Our industry is in a world of hurt. We are losing our seasoned and streetwise talent. I'm talking about the guys who have gained this tacit, or unspoken knowledge, through decades of experience. This “knowing” is devilishly hard to capture and even more difficult to pass on. But it is oh-so valuable.
After decades of stripping out utility talent to please Wall Street, our utilities are running so lean that we are starting to see misfires — mistakes that in the past were avoided when that senior person in the back of the room would ask the new guy recently put in charge, “Do you really want to do that?”
This streetwise talent still exists in our industry, even if it no longer resides in your utility. But how do you get the next generation to rub elbows with those few in the know? And how will you find them?
Last year we decided to take action. I met with Rob Trimble, COO of Oncor (formerly TXU Electric Delivery), to see how we might create a learning experience for our engineers and technical personnel. Trimble offered to have Oncor be the host utility for our first-ever Transmission & Distribution World University. Jim Greer, Oncor's vice president of Asset Management & Engineering, volunteered to be the point man for Oncor, and I agreed to lead the troops here.
We are not trying to create something to take the place of the many existing in-depth, weeklong training courses that already exist. Instead, we are creating an event where we can network with one another while rubbing elbows with renowned experts; and in the process, pick up a few of those unwritten rules that often make the difference between success and failure.
TRANSMISSION & DISTRIBUTION WORLD UNIVERSITY
The first thing we did was locate the guys in the know who had that ability to share their knowledge in a way that we could easily grasp it. We also asked instructors to facilitate in such a fashion that attendees would connect with one another. We simply must keep up our contacts if we are to stay relevant in this fast-paced world.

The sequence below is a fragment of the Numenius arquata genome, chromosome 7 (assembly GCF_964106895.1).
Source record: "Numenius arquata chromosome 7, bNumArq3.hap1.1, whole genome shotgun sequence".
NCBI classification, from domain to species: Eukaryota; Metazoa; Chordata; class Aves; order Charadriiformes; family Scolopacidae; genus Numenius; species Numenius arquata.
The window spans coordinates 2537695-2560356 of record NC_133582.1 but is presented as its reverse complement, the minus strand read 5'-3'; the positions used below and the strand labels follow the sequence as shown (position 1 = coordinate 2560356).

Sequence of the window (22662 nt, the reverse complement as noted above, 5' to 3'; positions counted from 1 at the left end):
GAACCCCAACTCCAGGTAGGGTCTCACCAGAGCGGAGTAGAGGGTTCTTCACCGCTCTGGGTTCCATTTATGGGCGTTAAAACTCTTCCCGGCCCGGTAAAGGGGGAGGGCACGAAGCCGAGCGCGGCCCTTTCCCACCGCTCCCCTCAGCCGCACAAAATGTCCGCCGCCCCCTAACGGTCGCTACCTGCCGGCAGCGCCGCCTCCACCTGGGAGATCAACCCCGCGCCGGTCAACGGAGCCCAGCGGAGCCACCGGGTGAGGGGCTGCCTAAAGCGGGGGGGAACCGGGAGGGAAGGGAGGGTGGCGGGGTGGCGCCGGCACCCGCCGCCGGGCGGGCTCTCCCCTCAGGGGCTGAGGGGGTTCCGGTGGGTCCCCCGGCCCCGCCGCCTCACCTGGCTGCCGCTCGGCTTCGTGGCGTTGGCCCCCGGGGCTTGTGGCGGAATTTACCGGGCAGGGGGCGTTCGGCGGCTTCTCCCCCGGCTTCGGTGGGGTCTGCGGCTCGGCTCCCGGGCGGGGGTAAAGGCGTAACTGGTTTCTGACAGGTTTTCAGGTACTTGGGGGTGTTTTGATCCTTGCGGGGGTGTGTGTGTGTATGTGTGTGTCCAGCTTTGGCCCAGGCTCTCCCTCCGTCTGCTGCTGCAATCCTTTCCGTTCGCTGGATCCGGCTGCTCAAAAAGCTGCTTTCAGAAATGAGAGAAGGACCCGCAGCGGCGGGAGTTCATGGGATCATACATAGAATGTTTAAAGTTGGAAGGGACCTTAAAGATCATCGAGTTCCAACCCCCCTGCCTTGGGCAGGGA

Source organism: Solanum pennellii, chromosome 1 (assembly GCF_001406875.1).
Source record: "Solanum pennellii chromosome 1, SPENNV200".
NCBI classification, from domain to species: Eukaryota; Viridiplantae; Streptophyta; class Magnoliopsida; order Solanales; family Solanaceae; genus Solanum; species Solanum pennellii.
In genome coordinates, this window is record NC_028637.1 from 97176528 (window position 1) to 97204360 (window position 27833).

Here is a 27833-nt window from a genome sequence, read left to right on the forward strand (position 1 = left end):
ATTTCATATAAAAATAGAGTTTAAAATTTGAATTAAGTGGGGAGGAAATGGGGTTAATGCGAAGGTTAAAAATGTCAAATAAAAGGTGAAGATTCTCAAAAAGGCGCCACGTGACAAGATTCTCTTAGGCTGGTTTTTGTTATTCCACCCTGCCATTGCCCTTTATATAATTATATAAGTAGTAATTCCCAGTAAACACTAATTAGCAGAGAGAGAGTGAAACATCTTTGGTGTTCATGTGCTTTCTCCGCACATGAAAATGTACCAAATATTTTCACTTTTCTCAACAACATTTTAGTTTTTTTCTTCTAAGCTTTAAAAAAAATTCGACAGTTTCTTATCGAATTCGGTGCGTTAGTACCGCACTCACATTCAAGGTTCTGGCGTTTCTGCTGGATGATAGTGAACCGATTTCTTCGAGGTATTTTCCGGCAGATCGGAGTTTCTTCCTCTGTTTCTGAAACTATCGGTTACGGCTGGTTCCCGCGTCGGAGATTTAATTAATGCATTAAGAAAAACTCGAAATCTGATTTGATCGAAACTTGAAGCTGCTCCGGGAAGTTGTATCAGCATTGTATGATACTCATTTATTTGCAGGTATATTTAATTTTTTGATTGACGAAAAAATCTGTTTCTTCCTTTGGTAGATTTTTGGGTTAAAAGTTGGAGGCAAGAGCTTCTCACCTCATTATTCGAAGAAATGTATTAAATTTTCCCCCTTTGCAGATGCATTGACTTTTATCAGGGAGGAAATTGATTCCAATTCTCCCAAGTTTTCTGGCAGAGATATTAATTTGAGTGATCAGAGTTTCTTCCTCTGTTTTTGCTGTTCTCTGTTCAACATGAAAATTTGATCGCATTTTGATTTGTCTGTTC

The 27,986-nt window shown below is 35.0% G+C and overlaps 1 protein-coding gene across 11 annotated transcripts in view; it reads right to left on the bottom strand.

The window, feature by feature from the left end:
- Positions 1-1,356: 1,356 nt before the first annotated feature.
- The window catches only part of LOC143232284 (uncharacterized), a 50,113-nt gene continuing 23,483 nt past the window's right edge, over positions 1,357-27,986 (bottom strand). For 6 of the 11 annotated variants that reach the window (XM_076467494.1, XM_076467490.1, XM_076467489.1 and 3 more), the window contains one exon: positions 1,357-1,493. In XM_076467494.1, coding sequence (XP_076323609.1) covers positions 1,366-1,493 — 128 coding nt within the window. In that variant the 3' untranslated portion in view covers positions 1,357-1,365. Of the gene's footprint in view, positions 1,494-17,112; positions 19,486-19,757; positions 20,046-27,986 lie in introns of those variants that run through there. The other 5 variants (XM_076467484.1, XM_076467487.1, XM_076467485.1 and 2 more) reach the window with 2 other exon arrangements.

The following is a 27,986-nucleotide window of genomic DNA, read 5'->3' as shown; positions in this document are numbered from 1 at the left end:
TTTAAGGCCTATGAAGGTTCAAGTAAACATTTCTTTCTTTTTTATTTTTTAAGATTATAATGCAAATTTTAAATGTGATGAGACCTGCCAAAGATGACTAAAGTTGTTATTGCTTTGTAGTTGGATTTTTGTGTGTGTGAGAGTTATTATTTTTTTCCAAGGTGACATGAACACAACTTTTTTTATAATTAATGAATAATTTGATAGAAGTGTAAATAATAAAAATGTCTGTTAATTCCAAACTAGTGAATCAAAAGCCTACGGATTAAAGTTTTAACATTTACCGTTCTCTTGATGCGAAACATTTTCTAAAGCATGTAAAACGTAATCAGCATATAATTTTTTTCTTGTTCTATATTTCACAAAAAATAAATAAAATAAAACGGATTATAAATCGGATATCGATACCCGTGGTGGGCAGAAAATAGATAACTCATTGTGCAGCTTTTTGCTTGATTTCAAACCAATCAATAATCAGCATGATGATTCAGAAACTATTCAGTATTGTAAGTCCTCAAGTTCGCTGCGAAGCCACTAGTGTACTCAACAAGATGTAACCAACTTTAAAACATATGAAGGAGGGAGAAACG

With 11 tracks over three days covering all aspects of T&D, our instructors will provide you with invaluable knowledge, insights and contacts in just about any area of interest. It doesn't hurt that a lot of our instructors are real characters. Dale Douglass and I taught a three-day dynamic overhead-line-rating course back when he was with PTI and I was at Georgia Power. Douglass can't fish a lick, but that is a different story.
You can make lifelong friends at events like this. I still communicate regularly with Shan Nandi with ComEd. Nandi participated in that course Douglass and I taught almost 20 years ago. Douglass, now with Power Delivery Consultants Inc., is teaching two courses, one that addresses dynamic overhead-line ratings and one that addresses the use of the new 3M and CTC low-sag conductors. If you take his course, give him heck. He likes it.
Dennis Johnson is another instructor who rocks. I was invited to the POWER Engineers educational event, which is held each year in Sun Valley, Idaho, U.S. They might invite too, if you are a good customer. Anyway, Johnson is their underground guru. He let me sit in on his underground course, and he even let me expound a little on the impact of soil thermal properties on cable ratings. Hey, don't criticize me, I'm a self-proclaimed nerd, and this was the topic I chose for my master's thesis back in the day.
We decided to add a business track to the university and have instructors who are just too good to believe. Ellen Krohne and I are buddies. Our relationship goes back to her days at Illinois Power. Krohne, a business transformation junky, invited me to see what her utility had accomplished in integrating dispatch, customer service and outage management. She then went on to Capgemini, where she worked with TXU to set up and run their joint venture to provide call center services. So Krohne knows business transformation from both sides of the fence. She has the most marvelous smile and engaging demeanor, but you can't let that fool you. She is business through and through.
I would be remiss if I failed to mention the sponsors that make this university possible. Burns & McDonnell, POWER Engineers and Siemens are our platinum sponsors. Enspiria Solutions and Stanley Consultants have joined us as bronze sponsors. Thanks all.
One thing you will not see at T&D World University is vendor booths. We've decided to make this a training-only event, so there will be no show floor to peruse. We didn't want you to be distracted from what is designed to be a purely learning environment.
And most especially, thanks Trimble and Greer and all of our friends at Oncor for your efforts as host utility. I'll be bugging you to share your thoughts with our attendees, not only on training, but also on ways our industry might best serve our customers large and small.